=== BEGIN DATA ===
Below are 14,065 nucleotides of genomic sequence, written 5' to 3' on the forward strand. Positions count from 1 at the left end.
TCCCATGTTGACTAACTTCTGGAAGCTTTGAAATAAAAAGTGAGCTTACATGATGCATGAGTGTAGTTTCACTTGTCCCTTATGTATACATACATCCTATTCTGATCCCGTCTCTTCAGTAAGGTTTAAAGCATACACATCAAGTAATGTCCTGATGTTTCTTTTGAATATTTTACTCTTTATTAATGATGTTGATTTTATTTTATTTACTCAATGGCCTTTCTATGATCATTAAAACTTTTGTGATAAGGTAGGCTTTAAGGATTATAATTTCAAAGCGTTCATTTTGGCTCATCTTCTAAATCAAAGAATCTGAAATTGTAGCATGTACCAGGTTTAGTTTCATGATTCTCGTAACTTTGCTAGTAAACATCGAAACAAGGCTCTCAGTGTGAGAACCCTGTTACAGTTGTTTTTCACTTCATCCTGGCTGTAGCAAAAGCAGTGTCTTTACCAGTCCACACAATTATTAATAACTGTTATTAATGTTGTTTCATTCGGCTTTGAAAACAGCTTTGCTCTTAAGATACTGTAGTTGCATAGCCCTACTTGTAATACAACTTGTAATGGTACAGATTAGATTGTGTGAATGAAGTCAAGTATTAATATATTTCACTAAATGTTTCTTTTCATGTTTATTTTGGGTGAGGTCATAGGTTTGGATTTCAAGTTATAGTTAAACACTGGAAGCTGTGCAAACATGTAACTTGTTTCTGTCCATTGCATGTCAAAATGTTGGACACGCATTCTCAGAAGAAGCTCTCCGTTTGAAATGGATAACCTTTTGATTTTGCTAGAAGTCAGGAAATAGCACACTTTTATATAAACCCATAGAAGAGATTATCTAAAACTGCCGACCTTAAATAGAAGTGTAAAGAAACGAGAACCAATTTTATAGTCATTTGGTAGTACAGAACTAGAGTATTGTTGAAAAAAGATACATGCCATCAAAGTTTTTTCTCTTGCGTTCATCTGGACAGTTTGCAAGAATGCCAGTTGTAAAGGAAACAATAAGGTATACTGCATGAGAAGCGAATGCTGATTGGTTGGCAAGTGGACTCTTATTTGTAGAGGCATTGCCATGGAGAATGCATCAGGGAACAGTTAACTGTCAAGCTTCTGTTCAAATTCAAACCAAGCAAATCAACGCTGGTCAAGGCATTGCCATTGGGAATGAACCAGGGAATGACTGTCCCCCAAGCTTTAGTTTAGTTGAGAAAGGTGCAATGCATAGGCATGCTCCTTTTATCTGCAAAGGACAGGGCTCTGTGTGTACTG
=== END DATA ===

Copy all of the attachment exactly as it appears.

Below are 14,065 nucleotides of genomic sequence, written 5' to 3' on the forward strand. Positions count from 1 at the left end.
TCCCATGTTGACTAACTTCTGGAAGCTTTGAAATAAAAAGTGAGCTTACATGATGCATGAGTGTAGTTTCACTTGTCCCTTATGTATACATACATCCTATTCTGATCCCGTCTCTTCAGTAAGGTTTAAAGCATACACATCAAGTAATGTCCTGATGTTTCTTTTGAATATTTTACTCTTTATTAATGATGTTGATTTTATTTTATTTACTCAATGGCCTTTCTATGATCATTAAAACTTTTGTGATAAGGTAGGCTTTAAGGATTATAATTTCAAAGCGTTCATTTTGGCTCATCTTCTAAATCAAAGAATCTGAAATTGTAGCATGTACCAGGTTTAGTTTCATGATTCTCGTAACTTTGCTAGTAAACATCGAAACAAGGCTCTCAGTGTGAGAACCCTGTTACAGTTGTTTTTCACTTCATCCTGGCTGTAGCAAAAGCAGTGTCTTTACCAGTCCACACAATTATTAATAACTGTTATTAATGTTGTTTCATTCGGCTTTGAAAACAGCTTTGCTCTTAAGATACTGTAGTTGCATAGCCCTACTTGTAATACAACTTGTAATGGTACAGATTAGATTGTGTGAATGAAGTCAAGTATTAATATATTTCACTAAATGTTTCTTTTCATGTTTATTTTGGGTGAGGTCATAGGTTTGGATTTCAAGTTATAGTTAAACACTGGAAGCTGTGCAAACATGTAACTTGTTTCTGTCCATTGCATGTCAAAATGTTGGACACGCATTCTCAGAAGAAGCTCTCCGTTTGAAATGGATAACCTTTTGATTTTGCTAGAAGTCAGGAAATAGCACACTTTTATATAAACCCATAGAAGAGATTATCTAAAACTGCCGACCTTAAATAGAAGTGTAAAGAAACGAGAACCAATTTTATAGTCATTTGGTAGTACAGAACTAGAGTATTGTTGAAAAAAGATACATGCCATCAAAGTTTTTTCTCTTGCGTTCATCTGGACAGTTTGCAAGAATGCCAGTTGTAAAGGAAACAATAAGGTATACTGCATGAGAAGCGAATGCTGATTGGTTGGCAAGTGGACTCTTATTTGTAGAGGCATTGCCATGGAGAATGCATCAGGGAACAGTTAACTGTCAAGCTTCTGTTCAAATTCAAACCAAGCAAATCAACGCTGGTCAAGGCATTGCCATTGGGAATGAACCAGGGAATGACTGTCCCCCAAGCTTTAGTTTAGTTGAGAAAGGTGCAATGCATAGGCATGCTCCTTTTATCTGCAAAGGACAGGGCTCTGTGTGTACTG